Attacks on programmable logic controllers (PLCS) -- the systems used to automate the control of industrial equipment -- can have devastating physical consequences as Stuxnet demonstrated in 2010 when it was used to sabotage uranium-enriching centrifuges at Iran’s Natanz nuclear facility.
Stuxnet's attackers took advantage of several Microsoft Windows vulnerabilities to compromise PCs across the facility, which were then used to tamper with the PLCs.
Security researchers at Black Hat USA in Las Vegas last week demonstrated how a similar attack could be pulled off using a worm residing entirely in the PLC itself and capable of spreading to other controllers -- without a PC or external help. Such worms can be very hard to detect using traditional anti-virus tools and can be easily missed by PLC operators.
The problem, according to researchers Ralf Spenneberg and Maik Bruggemann of OpenSource Security, is that some PLC models allow unauthenticated changes to the user programs, or instructions that are used to control connected equipment. In such cases, it is possible for an attacker with the right know-how to insert code into the PLC that causes connected equipment to behave erratically or to fail entirely.
The researchers used a Siemens S7-1200 PLC system connected to a small piece of industrial equipment for the demonstration. They showed how an attacker could introduce malicious code into the system and get the PLC to issue commands for disrupting the operation of the connected machinery. They also had the infected system search for and infect other PLC systems on the same network.
The demonstration began with the worm scanning a mock industrial network for the presence of Siemens S7-1200 systems and detecting them from their associated TCP number. The researchers showed how the worm could then replicate itself on the target system by mimicking a legitimate process for software changes. Once on a PLC, the worm is designed to scan for and infect other PLCs on its own, they said.
In addition, the PLC Blaster worm used in the demonstration was designed to communicate over TCP with remote a command and control server and receive commands from it.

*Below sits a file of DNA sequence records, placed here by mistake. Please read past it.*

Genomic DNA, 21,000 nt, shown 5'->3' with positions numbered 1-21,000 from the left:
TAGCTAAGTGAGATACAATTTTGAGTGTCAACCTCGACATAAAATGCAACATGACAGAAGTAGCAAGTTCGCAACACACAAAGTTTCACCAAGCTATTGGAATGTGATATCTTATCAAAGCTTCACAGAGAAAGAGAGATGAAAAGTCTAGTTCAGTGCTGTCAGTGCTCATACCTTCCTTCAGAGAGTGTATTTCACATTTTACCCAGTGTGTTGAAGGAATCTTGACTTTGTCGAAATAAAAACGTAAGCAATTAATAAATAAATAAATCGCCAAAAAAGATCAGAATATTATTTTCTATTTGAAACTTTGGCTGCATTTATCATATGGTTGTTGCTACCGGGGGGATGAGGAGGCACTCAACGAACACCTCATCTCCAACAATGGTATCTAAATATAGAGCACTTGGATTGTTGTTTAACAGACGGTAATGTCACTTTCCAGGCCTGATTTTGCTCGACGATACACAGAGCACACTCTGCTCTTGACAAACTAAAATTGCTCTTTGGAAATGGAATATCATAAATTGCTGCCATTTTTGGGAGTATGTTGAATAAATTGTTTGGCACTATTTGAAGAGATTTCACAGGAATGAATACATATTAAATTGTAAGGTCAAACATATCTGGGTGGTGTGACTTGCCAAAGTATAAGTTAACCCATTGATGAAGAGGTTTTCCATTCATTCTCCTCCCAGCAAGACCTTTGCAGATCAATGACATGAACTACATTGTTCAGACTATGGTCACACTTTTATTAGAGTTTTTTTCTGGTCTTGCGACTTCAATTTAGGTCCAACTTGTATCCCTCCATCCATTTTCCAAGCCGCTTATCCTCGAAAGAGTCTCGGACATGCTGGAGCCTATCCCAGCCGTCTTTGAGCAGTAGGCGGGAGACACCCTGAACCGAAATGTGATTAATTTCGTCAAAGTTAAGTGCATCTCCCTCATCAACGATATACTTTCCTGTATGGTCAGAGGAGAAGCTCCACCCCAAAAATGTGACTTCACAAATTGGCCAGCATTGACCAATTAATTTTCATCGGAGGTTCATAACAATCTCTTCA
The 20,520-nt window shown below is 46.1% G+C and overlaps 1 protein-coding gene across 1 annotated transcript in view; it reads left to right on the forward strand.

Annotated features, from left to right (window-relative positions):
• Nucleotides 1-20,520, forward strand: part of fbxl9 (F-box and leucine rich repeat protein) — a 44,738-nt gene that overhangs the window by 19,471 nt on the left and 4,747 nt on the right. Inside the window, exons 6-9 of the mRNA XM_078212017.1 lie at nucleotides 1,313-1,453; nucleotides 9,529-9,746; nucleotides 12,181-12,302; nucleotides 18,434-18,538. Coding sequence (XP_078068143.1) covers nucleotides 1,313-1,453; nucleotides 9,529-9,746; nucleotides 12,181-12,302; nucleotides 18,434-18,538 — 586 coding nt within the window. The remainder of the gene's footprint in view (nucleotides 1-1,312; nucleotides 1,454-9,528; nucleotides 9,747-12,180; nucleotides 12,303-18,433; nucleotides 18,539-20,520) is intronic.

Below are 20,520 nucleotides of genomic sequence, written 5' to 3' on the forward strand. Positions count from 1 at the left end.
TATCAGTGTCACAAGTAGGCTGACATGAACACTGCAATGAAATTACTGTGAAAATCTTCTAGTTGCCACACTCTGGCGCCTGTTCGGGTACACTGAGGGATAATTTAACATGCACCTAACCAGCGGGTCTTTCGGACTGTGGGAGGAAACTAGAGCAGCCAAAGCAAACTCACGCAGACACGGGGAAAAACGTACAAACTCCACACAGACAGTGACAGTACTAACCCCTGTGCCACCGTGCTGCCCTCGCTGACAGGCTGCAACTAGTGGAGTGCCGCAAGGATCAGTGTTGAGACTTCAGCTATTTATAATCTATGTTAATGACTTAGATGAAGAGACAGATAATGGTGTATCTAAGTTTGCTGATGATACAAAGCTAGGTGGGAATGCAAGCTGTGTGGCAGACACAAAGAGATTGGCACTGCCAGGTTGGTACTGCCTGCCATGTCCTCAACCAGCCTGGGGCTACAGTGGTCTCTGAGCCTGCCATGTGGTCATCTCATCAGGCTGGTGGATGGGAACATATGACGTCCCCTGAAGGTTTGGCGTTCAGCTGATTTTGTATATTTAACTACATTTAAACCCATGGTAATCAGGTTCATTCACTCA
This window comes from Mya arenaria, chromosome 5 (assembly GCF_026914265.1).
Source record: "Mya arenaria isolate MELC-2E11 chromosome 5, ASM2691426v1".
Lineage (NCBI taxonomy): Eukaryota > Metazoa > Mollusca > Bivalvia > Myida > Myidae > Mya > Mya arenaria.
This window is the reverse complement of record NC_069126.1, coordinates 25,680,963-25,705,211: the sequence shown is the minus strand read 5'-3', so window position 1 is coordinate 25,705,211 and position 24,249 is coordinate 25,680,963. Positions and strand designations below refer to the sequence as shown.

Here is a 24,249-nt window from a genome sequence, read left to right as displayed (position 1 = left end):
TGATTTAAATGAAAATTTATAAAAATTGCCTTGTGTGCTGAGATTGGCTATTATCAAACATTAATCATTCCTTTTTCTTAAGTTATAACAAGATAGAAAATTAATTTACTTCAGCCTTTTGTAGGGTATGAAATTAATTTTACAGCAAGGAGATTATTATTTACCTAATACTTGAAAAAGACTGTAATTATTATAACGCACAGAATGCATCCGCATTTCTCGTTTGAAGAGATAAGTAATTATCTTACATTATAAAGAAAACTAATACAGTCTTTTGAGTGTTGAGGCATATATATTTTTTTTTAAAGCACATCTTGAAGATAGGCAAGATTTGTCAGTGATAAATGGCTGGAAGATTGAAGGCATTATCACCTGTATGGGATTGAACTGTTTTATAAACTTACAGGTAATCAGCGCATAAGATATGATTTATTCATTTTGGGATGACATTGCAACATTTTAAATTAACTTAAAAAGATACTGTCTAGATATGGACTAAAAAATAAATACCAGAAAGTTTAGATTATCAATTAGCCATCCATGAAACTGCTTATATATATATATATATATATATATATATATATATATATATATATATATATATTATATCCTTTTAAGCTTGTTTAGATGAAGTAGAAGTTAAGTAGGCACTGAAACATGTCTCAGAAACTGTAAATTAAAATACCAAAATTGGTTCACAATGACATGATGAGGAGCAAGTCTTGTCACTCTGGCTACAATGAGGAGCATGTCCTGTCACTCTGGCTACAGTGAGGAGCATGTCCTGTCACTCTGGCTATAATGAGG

The hardest part of the attack, according to Spenneberg and Bruggemann, was figuring out the protocol used by the Siemens PLCs to communicate with each other PLC systems. There is no publicly available documentation on how the protocol works,, so the researchers had to adopt their own methods to try and extract the information. Once the protocol was cracked, the rest of the infection and worm propagation was relatively straightforward.
The Siemens PLC chosen for the demonstration offered several anti-tamper mechanisms, the researchers said. For instance the system is designed to prevent unauthorized modifications of the code, is password-protected, and uses AES to encrypt source code. A function called Copy Protection binds user program to specific PLCs, while another access control feature limits the features on the PLC that can be used without a password.
But most of the protections are insufficient and only protects exiting code. They do not fully stop attackers from introducing code modifying the behavior of the PLCs.
According to the researchers, the Siemens model that was used for the demonstration is not the only PLC that is susceptible to such tampering. Many PLCs that have programmable TCP functions support data transfer via TCP and are on an industrial Ethernet are vulnerable, according to them. But the researchers have not tested any of the other models, and therefore are not sure how well the mitigation measures on each of these devices work.